Over the past several months, I’ve noticed a trend that I’m *personally* not used to hearing: candidates asking me to just SKIP OVER the sell of “company perks” & work environment during a job presentation.
“Yeah man - I don’t care about all that” they say. “Let’s get back to the actual job.”
“Why?” I ask. “Don’t you want to hear about their culture and all this other cool stuff?”
“That’s not culture - that’s fluff. I’m looking to make the right career move for myself and I’m sorry, but I could care less what kind of beer they have on tap or how many Nerf guns get fired during a typical day. It’s honestly all I hear about lately. Grrrrrr.”
And so it goes….several times over the last several months…in many different forms from many different engineers.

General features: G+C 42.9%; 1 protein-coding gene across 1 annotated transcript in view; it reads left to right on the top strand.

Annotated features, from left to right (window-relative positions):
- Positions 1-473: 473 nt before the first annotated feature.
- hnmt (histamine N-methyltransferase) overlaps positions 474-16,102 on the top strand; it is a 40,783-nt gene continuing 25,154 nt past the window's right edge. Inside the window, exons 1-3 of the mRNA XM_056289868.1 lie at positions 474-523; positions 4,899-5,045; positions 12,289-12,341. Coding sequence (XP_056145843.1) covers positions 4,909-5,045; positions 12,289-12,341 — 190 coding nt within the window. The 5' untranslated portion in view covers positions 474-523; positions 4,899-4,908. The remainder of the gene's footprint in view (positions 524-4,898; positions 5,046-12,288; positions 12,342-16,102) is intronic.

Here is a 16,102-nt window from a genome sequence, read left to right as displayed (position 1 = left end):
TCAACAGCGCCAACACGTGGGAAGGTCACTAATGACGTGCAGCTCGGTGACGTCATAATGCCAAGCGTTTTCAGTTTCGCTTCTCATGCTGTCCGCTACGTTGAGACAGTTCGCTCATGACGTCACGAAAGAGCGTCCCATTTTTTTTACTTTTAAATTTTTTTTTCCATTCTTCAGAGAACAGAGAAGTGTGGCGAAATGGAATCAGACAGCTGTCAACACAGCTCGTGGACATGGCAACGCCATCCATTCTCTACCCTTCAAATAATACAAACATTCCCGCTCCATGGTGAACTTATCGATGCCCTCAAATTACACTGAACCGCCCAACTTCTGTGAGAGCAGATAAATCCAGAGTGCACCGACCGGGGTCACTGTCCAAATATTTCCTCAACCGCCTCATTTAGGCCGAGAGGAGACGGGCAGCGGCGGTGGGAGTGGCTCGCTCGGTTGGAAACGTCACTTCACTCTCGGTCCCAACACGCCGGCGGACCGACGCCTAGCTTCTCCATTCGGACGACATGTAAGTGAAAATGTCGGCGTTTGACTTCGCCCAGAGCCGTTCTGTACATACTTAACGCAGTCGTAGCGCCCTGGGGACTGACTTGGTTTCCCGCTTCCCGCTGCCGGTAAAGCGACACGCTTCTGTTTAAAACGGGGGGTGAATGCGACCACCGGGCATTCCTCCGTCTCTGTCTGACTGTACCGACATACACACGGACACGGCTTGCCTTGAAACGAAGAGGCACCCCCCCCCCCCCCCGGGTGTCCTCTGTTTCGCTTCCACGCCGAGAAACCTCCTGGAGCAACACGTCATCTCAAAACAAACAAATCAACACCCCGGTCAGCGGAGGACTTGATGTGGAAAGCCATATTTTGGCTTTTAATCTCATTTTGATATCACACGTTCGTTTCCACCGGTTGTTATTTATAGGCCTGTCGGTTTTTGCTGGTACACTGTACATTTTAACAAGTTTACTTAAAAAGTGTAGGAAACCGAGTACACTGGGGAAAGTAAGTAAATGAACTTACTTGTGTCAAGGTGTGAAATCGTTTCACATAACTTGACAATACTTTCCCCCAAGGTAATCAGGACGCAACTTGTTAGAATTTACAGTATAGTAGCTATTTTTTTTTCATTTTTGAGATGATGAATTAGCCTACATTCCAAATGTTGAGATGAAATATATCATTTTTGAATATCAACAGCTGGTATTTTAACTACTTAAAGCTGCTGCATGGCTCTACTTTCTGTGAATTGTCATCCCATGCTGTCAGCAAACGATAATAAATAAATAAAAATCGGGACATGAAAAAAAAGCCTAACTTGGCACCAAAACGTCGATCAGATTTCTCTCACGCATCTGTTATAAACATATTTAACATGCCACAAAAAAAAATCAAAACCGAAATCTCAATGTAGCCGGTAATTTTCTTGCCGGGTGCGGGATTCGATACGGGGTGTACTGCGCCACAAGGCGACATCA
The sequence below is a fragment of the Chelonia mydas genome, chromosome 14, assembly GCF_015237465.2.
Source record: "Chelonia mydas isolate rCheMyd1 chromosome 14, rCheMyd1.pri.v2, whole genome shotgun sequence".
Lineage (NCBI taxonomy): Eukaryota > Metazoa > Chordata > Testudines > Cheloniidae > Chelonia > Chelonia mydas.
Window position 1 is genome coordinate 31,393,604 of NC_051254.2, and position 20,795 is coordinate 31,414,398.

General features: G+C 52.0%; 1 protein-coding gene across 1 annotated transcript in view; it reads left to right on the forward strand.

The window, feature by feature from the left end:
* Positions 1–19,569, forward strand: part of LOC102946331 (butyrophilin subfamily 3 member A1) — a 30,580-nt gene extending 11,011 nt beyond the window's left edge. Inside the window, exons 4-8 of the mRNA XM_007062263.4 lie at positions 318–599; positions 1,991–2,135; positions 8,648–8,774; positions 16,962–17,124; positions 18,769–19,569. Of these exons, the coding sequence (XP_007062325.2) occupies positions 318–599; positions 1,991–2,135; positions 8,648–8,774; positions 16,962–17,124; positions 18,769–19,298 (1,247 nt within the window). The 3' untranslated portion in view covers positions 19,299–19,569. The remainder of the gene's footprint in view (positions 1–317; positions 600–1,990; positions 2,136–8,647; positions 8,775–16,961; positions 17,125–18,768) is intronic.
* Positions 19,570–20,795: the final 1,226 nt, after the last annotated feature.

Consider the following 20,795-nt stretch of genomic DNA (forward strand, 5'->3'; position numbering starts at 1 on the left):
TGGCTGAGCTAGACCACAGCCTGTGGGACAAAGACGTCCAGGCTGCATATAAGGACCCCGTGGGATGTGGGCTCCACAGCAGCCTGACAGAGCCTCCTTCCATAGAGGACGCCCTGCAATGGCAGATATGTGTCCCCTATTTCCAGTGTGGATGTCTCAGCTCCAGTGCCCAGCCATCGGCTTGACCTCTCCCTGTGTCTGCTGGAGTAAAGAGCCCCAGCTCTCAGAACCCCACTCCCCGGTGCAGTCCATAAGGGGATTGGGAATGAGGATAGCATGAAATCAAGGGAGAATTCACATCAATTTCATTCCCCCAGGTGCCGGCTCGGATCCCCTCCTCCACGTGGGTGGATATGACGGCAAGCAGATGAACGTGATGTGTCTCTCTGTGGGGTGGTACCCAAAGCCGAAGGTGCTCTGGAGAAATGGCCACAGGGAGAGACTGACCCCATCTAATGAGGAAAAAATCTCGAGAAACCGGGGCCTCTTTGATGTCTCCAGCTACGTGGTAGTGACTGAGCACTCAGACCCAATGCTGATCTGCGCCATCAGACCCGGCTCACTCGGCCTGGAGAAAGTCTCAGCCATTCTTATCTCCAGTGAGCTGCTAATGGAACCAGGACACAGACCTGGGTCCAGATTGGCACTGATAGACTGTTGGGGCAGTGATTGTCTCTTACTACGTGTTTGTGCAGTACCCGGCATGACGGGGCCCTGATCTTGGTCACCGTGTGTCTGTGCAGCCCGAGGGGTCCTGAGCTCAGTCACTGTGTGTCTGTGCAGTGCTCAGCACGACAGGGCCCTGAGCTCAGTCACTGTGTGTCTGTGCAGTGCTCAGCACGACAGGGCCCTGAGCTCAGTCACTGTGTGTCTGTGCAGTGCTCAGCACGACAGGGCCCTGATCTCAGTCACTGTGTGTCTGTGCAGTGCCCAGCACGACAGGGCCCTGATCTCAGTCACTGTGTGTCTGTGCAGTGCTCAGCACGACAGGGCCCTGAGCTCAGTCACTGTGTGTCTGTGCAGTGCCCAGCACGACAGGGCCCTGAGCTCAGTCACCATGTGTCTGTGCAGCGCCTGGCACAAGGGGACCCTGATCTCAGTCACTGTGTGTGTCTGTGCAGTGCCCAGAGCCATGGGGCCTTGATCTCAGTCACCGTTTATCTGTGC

They’ve told me they’re tired of the bullshit. They don’t care. They don’t need a fraternity/sorority for grown ups. “Everyone offers casual dress & free beer nowadays - it’s a given!” Well, we all know that’s not the case in ALL instances of course. But - more and more, IT professionals are PRIMARILY concerned about the SPECIFIC technology stack being CURRENTLY being used (not “where a company wants to go,” the people (and who they’ll actually work for/report to), and of course, the nature of the business they’re getting into. The softer “fluff & filler stuff” isn’t working like it used to. Hmmmm.
I have to say, I’m impressed! Are we nearing the end of an era here? Is the Nerf gun dead? Is the “Animal House” going back to where it belongs, on the campus of Penn State?